July 30, 2015

It Still Sucks

Allowing myself time to process and grieve my infertility, plus moving onto adoption for our family building, has gone a long way towards healing the deep seated anger, frustration, jealousy, and utter sadness I have often felt when hearing that another woman I know is pregnant. I don't have a strong reaction to every big belly I see, anymore. I don't sit in my GYN's waiting room with bitterness for all the in-my-face pregnancies. My cousin announced her pregnancy on Facebook in May and I just kind of rolled my eyes, sighed, and unfollowed her. Small pit in the stomach, nothing I couldn't shake off in a few minutes. It was a little harder when a co-worker confided in me that she was unexpectedly pregnant. It was out of the blue, they weren't trying. Plus, I was in the middle of researching how to advocate for equal parental leave for adoptive parents and very much feeling like a second class future mom. I cried on the way home and sobbed into my husband's shoulder that I really was *so* happy for her and she will be a great mom. It is such an emotionally complicated place to be...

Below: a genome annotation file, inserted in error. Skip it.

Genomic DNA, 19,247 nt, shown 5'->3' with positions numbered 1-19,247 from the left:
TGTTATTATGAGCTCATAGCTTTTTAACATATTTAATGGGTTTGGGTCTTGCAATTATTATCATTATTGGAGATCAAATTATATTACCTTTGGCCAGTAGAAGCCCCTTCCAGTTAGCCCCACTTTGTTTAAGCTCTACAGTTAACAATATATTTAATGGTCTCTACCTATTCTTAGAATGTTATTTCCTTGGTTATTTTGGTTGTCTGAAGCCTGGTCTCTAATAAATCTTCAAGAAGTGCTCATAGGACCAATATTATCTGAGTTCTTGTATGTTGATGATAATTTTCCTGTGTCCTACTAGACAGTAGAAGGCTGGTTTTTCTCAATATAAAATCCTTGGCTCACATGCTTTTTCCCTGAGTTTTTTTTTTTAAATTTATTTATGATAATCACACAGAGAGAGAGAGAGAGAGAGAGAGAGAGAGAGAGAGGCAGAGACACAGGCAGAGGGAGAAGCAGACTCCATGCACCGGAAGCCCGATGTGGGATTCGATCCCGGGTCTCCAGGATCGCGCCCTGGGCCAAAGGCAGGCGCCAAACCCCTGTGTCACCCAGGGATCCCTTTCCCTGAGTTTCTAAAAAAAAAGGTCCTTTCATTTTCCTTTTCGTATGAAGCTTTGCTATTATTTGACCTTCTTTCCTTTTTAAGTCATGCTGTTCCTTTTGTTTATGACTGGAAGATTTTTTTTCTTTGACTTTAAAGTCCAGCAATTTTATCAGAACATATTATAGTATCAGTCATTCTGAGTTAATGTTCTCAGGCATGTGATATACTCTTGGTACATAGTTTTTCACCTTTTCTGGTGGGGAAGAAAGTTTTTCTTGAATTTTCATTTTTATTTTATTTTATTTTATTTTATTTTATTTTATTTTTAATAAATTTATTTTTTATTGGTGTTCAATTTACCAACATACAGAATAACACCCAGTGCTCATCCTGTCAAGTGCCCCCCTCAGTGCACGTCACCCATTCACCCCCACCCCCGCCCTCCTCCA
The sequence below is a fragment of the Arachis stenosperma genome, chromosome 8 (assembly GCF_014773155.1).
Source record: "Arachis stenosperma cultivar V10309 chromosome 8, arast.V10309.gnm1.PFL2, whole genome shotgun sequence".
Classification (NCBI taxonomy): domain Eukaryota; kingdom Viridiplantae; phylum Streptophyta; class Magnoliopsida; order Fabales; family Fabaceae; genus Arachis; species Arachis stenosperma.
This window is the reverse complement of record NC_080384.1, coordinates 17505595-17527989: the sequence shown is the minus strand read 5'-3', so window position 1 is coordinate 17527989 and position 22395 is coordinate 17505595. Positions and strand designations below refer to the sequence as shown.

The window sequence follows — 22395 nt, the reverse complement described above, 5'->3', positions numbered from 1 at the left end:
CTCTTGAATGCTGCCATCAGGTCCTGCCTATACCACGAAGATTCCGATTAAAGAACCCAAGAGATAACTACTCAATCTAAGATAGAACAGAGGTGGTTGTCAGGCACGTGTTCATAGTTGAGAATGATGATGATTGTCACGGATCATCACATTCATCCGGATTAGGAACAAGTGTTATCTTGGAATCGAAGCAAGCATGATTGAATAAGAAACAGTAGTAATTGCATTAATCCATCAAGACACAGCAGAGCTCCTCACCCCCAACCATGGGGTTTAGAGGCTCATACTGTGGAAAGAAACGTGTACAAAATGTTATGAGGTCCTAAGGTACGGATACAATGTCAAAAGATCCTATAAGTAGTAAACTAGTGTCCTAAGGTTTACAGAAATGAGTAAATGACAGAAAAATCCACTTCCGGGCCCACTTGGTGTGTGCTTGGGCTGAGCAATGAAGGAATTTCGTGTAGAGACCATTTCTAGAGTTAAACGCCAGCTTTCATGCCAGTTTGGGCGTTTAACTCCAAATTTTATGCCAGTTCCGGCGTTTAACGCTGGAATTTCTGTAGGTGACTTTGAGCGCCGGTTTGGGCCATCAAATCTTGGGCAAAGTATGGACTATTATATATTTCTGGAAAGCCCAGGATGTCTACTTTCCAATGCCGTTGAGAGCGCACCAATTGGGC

But as complicated as that was, it is nothing compared to the emotional monster that reared his head from the depths of my infertility pain when my best friend of 14 years told me she was pregnant in the first month of trying. Not a gut punch. A BRAIN punch. A full body, forceful slam into a brick wall. And I am right back to the anger, frustration, jealousy, and ever present, aching sadness over my own inability to even comprehend how easy it is to get pregnant when you're not me.